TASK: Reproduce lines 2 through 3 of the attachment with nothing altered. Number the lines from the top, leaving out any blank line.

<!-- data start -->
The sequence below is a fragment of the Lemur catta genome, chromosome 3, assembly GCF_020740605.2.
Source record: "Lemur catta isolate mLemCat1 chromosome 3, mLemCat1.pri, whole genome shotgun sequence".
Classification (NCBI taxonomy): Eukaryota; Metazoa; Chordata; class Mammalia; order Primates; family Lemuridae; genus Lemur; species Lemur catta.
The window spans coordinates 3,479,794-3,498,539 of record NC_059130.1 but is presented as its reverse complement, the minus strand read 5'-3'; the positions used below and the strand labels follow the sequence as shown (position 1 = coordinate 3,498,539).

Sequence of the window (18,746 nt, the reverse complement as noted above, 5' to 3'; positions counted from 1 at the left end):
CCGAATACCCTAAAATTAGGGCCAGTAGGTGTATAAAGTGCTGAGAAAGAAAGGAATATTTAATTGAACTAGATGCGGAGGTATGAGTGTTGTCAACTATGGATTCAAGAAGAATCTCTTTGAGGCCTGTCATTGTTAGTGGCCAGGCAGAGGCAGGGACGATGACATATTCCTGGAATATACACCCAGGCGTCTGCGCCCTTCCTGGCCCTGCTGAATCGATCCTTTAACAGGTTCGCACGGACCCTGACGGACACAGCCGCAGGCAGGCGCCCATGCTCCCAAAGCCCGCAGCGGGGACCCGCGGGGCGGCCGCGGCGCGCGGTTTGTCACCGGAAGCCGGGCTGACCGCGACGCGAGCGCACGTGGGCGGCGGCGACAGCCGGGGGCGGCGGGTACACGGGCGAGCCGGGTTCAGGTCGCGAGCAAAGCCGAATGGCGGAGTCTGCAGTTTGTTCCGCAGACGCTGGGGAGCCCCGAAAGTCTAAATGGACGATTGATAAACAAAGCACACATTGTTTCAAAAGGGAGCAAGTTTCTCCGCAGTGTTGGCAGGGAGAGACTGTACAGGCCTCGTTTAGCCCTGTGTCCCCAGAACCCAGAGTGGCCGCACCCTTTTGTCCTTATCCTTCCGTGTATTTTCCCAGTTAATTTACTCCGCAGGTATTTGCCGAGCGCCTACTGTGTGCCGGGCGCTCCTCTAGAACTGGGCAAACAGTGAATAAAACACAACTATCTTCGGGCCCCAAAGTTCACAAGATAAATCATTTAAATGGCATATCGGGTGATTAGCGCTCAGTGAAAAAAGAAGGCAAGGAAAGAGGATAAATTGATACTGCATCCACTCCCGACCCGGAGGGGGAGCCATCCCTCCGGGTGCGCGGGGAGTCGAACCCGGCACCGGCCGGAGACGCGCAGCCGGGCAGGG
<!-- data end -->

Source record: "Lemur catta isolate mLemCat1 chromosome 3, mLemCat1.pri, whole genome shotgun sequence".
Classification (NCBI taxonomy): Eukaryota; Metazoa; Chordata; class Mammalia; order Primates; family Lemuridae; genus Lemur; species Lemur catta.